Additionally, we have other New Testament, inspired writers expressing the same sentiment of Jeremiah’s prophecy if not directly quoting it. For example, Paul in 2 Corinthians 3:3 and Romans 11:27 or John in Revelation 21:7. The contexts for all of these (and more) confirm Jeremiah’s prophesy that “days are coming” came in the first century.


Long ago, at many times and in many ways, God spoke to our fathers by the prophets, but in these last days he has spoken to us by his Son, whom he appointed the heir of all things, through whom also he created the world.

In a previous time God spoke to man through the prophets, but now (“these last days”) He has spoken through His son, Jesus Christ. Additionally, God appointed Him heir of all things and through Him created the world.

Opening to the letter of Hebrews, written to Jews that had believed and obeyed the gospel.  The writer is beginning his argument and evidence for why everything is better in Jesus by pointing to the prophets (and angels) that had, in times past, delivered God’s message.

How does it apply here?

The writer identifies the days of Christ as the “last days”.


that you should remember the predictions of the holy prophets and the commandment of the Lord and Savior through your apostles, knowing this first of all, that scoffers will come in the last days with scoffing, following their own sinful desires.

You should remember that the prophets and apostles predicted that scoffers will come in the last days, following their own, selfish lusts.

As in his first letter, Peter is still warning of false teachers in his second letter.  In this context not only does he remind them their presence is evidence that they are in the “last days”, but he encourages them of what comes next — the “day of the Lord” (vs 10).

How does it apply here?

Peter again links a present reality (scoffers) to the period (last days). Therefore, according to Peter (and the “holy prophets” and the “commandment of the Lord and Savior”), they were living in the last days. Further, he distinguishes their time (the “last days”) from the final judgement (“day of the Lord”) later in the text.


Nor was it to offer himself repeatedly, as the high priest enters the holy places every year with blood not his own, for then he would have had to suffer repeatedly since the foundation of the world. But as it is, he has appeared once for all at the end of the ages to put away sin by the sacrifice of himself.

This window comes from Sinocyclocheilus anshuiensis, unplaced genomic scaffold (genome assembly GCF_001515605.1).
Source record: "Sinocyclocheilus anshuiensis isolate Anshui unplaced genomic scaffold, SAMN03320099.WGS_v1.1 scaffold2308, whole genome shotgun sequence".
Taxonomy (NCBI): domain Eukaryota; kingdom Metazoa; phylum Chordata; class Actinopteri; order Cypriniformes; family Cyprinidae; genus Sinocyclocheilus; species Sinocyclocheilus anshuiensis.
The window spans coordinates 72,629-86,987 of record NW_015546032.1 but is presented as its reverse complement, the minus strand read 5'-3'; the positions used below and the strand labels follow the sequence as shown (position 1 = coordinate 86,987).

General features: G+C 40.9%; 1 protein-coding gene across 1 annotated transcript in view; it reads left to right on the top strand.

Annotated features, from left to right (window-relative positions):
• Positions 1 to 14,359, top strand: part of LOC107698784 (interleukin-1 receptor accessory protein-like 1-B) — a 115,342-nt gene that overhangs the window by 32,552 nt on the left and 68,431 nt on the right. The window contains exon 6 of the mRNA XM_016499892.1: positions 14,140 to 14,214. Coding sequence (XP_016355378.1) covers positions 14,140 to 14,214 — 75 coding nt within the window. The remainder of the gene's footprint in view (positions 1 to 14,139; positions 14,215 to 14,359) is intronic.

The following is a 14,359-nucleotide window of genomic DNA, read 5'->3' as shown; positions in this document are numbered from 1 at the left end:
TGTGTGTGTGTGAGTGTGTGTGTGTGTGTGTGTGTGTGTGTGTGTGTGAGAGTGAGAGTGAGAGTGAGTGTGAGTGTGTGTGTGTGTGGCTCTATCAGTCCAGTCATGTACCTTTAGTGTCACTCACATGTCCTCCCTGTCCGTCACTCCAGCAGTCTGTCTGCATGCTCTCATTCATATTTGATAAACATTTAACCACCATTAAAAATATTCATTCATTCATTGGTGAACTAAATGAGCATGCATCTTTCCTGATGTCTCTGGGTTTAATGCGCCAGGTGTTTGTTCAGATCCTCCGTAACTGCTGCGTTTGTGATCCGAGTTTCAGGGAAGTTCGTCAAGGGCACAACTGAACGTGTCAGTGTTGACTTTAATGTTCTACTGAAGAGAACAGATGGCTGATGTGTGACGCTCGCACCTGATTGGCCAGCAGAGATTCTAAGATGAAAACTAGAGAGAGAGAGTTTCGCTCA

Nor was it [necessary] to offer himself repeatedly, as the high priest does – entering the holy places to offer blood that’s not his.  If it was, he would have to had suffer repeatedly since the foundation of the world.  Rather, he has appeared once for everyone at the end of ages in order to put away sin by sacrificing himself.
The Hebrews writer is in the midst of his argument about why Jesus and the new covenant are better than the old – here specifically arguing about His superiority as a High Priest.
How does it apply here?

Jesus appeared “at the end of the ages.”


Therefore I tell you, every sin and blasphemy will be forgiven people, but the blasphemy against the Spirit will not be forgiven. And whoever speaks a word against the Son of Man will be forgiven, but whoever speaks against the Holy Spirit will not be forgiven, either in this age or in the age to come.
Therefore I [Jesus] tell you every sin and blasphemy will be forgiven, but blasphemy against the Holy Spirit will not be forgiven.  Whoever speaks a word against the Son of Man will be forgiven, but whoever speaks against the Holy Spirit will not be forgiven – not in this age, or in the age to come.
Jesus is in the midst of his public ministry.  He is teaching harder sayings and the division between those that accept him and those that don’t is becoming starker.
How does it apply here?

Jesus indicates two distinct times or days – “this age” and “the age to come.” If demarcated by covenants, Jesus lived his days living under the old (Mosaic) covenant (e.g. “this age”) and ushered in the new covenant (e.g. “the age to come”).